But the girls see things differently. ‘In Ukraine, 99% of the girls don’t even know what feminism is’ says Sasha Shevchenko, another member, in her interview, implying she is part of the 1%. Femen gives the girls a sense of purpose, of meaningfulness that nothing else manages to give them. That somehow seems to compensate for their often naïve grasp of the feminist doctrine which sometimes appears contradictory with their lives. Yana Zhdanova for example, is a stripper by night and a Femen activist by day and she sees no contradiction in this. She underlines that she doesn’t have sex with the men coming to see her dance but that she needs to support herself. Her situation is a contradiction and a point at the same time. ‘Where is a girl like me supposed to get some inspiration?’ she asks.

The film has many poetic shots. The camera reveals a bit of the girls’ daily routine, the quietness and modesty of their environment. We see them bathing, getting dressed, they appear natural and simple, comfortable in their skin and accustomed to the many bruises they get for their courage and acts of defiance. Music adds atmosphere to the film. The Soviet anthems sang by the Red Army Choir for example, counterpoint the girls’ aggressive interactions with the police. The film’s soundtrack also includes non-source music by Zoe Barry and Jed Palmer, and the well known Rasputin song by Bony M.

A surprising discovery is that despite Femen being a ‘feminist’ organization, most of its donations come from men. More than that, a sleazy Turkish man appears in the film, a man who promotes his brand of lingerie through Femen’s image. This discovery was a turning point of Green herself, the point when she questioned whether she was the only feminist at the table and the point when she decided that either she has to leave or she can stay to actually portray things as they are. She chose the latest.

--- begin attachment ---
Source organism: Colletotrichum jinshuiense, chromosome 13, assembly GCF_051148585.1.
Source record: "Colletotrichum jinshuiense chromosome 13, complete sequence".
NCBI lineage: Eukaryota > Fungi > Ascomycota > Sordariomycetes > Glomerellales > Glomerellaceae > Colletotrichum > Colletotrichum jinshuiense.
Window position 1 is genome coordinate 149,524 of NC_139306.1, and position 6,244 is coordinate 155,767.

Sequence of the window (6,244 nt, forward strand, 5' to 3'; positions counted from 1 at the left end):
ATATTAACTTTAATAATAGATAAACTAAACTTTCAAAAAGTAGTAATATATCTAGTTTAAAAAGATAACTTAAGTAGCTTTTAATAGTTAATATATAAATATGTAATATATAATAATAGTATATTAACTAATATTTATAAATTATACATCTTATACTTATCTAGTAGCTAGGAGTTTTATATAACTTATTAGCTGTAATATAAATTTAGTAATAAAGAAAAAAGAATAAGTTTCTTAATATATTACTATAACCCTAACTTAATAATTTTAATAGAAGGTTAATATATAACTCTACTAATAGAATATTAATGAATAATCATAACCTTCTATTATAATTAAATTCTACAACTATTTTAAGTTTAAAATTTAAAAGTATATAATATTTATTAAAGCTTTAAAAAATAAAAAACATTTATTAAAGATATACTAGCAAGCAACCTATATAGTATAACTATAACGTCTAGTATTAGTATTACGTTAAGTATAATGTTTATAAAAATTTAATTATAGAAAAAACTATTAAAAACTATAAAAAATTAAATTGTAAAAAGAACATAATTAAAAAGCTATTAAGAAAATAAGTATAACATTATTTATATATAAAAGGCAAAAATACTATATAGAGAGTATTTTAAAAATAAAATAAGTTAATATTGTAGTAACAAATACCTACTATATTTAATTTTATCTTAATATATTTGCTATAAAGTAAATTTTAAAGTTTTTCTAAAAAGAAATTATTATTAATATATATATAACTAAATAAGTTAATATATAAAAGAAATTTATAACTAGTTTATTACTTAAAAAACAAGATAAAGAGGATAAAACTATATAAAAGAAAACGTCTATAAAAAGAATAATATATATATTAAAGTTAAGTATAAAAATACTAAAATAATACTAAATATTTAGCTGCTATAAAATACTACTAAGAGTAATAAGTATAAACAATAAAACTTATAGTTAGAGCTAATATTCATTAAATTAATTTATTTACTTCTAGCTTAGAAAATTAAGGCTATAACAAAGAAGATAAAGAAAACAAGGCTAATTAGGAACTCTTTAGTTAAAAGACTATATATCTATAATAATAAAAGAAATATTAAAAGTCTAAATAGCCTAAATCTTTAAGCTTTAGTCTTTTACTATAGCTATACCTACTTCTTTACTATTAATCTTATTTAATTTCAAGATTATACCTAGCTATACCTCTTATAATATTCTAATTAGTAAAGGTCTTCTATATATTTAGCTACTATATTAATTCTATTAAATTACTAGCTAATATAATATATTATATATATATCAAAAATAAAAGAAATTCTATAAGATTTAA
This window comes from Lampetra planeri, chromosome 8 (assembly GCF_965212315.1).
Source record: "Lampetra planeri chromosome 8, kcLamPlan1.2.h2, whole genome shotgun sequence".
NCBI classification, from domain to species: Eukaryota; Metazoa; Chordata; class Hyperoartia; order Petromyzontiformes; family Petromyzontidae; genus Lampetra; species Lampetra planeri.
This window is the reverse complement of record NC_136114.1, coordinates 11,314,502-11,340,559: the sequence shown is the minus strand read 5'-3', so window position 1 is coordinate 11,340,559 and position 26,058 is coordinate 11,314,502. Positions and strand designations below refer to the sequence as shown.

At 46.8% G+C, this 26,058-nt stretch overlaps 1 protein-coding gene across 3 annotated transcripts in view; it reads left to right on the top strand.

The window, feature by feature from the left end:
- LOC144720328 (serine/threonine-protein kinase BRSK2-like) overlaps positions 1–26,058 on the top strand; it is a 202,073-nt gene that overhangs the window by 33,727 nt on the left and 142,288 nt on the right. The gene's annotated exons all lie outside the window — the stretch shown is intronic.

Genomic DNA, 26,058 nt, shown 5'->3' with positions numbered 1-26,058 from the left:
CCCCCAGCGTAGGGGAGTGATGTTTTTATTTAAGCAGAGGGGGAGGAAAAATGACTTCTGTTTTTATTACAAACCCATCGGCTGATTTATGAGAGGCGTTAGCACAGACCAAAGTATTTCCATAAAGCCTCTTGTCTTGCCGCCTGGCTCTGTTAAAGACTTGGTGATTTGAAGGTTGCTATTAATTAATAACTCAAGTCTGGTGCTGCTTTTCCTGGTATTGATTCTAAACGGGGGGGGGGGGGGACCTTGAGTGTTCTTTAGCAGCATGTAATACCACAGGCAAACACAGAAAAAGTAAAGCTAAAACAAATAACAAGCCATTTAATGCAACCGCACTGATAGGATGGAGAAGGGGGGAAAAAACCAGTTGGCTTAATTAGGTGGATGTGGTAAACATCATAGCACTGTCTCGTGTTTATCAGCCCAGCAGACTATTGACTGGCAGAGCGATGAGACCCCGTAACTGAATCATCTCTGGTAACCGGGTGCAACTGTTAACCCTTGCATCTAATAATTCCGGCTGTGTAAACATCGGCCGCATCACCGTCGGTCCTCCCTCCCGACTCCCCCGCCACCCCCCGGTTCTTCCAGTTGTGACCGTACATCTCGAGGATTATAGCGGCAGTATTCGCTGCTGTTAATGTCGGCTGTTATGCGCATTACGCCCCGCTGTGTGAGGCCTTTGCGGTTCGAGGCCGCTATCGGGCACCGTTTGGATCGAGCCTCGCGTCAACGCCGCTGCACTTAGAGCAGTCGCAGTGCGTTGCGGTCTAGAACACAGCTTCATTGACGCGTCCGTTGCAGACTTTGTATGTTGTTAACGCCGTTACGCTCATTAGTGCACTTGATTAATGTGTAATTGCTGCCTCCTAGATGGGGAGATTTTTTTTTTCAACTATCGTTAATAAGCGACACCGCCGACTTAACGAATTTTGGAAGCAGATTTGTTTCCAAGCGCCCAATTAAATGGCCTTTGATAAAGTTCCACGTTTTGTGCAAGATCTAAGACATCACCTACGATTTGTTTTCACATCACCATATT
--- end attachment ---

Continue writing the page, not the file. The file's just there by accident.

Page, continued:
By far the most controversial revelation the film makes is that behind Femen’s protests there was actually a man. Victor Svyatski, the man self-branded as the father of feminism’, was the one to control Femen’s actions and development. ‘These girls are weak, he says boldly, they don’t have the strength of character. Even the desire to be strong. Instead they show submissiveness, spinelessness, lack of punctuality and many other factor that prevent them from becoming political activists.’

Victor appears in most of the film as a shadowy figure, the story is mainly centered on the girls. Green ‘saves’ him for the end. His shadow is nevertheless strong and ads tension to the story. Throughout the film, the girls receive phone calls from him. The conversation is always to the point, he checks whether things are going according to the plan. The girls are clearly even if discreetly troubled by his calls and checks. He is without a doubt, in charge. And they respond to him accordingly. In a secretly filmed scene, Green reveals his attitude towards the girls, like a strict communist school teacher, disciplining them verbally and showing them no respect. There is no equal point between them.

The film made headlines all over the world for the fact that it reveals ‘the man behind a feminist group’ that was already controversial. And as with any form of attention, these headlines only help Femen become more known and more popular. In fact, even the fact that I write about them and you read this, raises their image capital.